Many public movers offer to you, as the customer, a base rate called a declared rate, which is on file with the KYTC. The base rate limits the mover’s responsibility for your goods to $.60 per pound per article and is not to be construed as insurance. This means that if any article is damaged or lost, you are entitled to be reimbursed for the actual damage or loss not to exceed $.60 times the actual weight of the article (Example: 50 pound article-movers maximum liability is $30.00[$.60 x 50 pounds]).
The terms of the bill of lading may set specific limits. Read the bill of lading carefully before you sign it. If you have a damage claim, save the damaged items so the mover or adjuster will be able to make a proper judgment. It is in your best interest to report a claim promptly to the mover or adjuster and confirm it in writing.
Your first step should be to contact the mover in writing and explain the problem in detail. Often, you will be able to resolve matters at this level with little difficulty. If you cannot resolve your issues with the mover, you should contact the KYTC. The Cabinet’s Division of Motor Carriers is obligated to investigate written complaints.
A personal recommendation is the best way to start. Whether you use a company recommended by friends or choose a company through its advertising, be sure that any company you contact has an up-to-date KYTC operating certificate number.
This is important because, in order to obtain authority to operate in Kentucky, moving companies must be licensed by the KYTC. They are subject to State laws and the Cabinets rules and regulations, designed to protect the consumer. For example, movers licensed by the KYTC are required to carry a minimum amount of cargo insurance. However, your ability to recover for loss or damage is dependent upon your agreement with the mover. All movers are also required to file a Tariff containing the rates charged for various moving services. The Tariff is filed with the KYTC’s Division of Motor Carriers and is available to the public.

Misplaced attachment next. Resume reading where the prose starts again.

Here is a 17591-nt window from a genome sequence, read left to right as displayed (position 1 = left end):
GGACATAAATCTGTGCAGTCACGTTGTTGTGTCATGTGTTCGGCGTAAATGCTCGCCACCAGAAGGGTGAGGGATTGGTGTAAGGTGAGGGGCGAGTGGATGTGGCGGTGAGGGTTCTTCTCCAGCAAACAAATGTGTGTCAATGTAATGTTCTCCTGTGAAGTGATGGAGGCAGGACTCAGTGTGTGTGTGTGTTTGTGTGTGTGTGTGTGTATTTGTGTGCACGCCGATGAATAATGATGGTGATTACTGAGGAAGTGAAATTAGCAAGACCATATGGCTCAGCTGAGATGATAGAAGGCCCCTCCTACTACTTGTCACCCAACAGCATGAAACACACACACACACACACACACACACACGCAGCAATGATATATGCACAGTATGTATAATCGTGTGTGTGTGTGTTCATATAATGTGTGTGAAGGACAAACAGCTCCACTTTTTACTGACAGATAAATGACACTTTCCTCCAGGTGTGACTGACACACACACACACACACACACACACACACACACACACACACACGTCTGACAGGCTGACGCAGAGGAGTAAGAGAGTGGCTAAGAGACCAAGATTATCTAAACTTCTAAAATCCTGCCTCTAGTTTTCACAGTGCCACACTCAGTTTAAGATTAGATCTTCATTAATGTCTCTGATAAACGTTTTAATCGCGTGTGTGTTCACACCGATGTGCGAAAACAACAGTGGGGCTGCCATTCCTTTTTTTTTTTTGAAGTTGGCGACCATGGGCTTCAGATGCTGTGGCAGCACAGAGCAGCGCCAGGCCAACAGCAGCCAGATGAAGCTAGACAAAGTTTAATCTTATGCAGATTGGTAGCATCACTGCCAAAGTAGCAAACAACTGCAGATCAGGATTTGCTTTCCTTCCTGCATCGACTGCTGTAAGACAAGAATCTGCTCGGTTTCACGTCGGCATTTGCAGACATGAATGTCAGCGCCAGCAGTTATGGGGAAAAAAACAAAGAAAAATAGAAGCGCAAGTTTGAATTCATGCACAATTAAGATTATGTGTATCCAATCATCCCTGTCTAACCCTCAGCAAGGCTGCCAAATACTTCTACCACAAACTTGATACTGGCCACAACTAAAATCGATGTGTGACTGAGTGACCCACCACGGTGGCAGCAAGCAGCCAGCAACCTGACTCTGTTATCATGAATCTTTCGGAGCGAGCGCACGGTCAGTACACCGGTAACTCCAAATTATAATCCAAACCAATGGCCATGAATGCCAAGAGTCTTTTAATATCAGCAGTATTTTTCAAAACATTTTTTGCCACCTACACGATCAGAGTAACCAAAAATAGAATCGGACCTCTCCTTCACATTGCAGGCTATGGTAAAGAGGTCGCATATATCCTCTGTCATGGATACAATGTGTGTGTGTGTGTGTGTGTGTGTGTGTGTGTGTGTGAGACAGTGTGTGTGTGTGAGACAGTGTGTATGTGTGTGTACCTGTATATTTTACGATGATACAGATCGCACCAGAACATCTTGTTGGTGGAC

A written estimate where a company representative comes to your home is one of your best safeguards against overcharges and other potential issues. Verbal estimates over the phone or email are not very good estimates.
To obtain a reasonably accurate estimate, you must show the estimator everything you intend to ship. An estimate is not a bid or a contract and choosing the mover submitting the lowest estimate will not assure you of the lowest cost move. Regardless of any estimate provided, the final amount you must pay for your move is determined by the hourly rate or actual weight of your household goods, the amount of packing completed and any other additional services performed by the mover. This information is contained in the carrier’s tariff.

Be sure to ask about all additional costs when you are given an estimate for your move. For example, moves based on hourly rates will be assessed a travel time charge in addition to the actual time it takes to complete your move. Travel time charges are calculated on the distance between the original point of loading and final point of unloading. Mileage is determined in accordance with approved mileage guides or vehicle odometer readings. For moves based on the weight of the shipment, the mover will not charge additionally for travel time.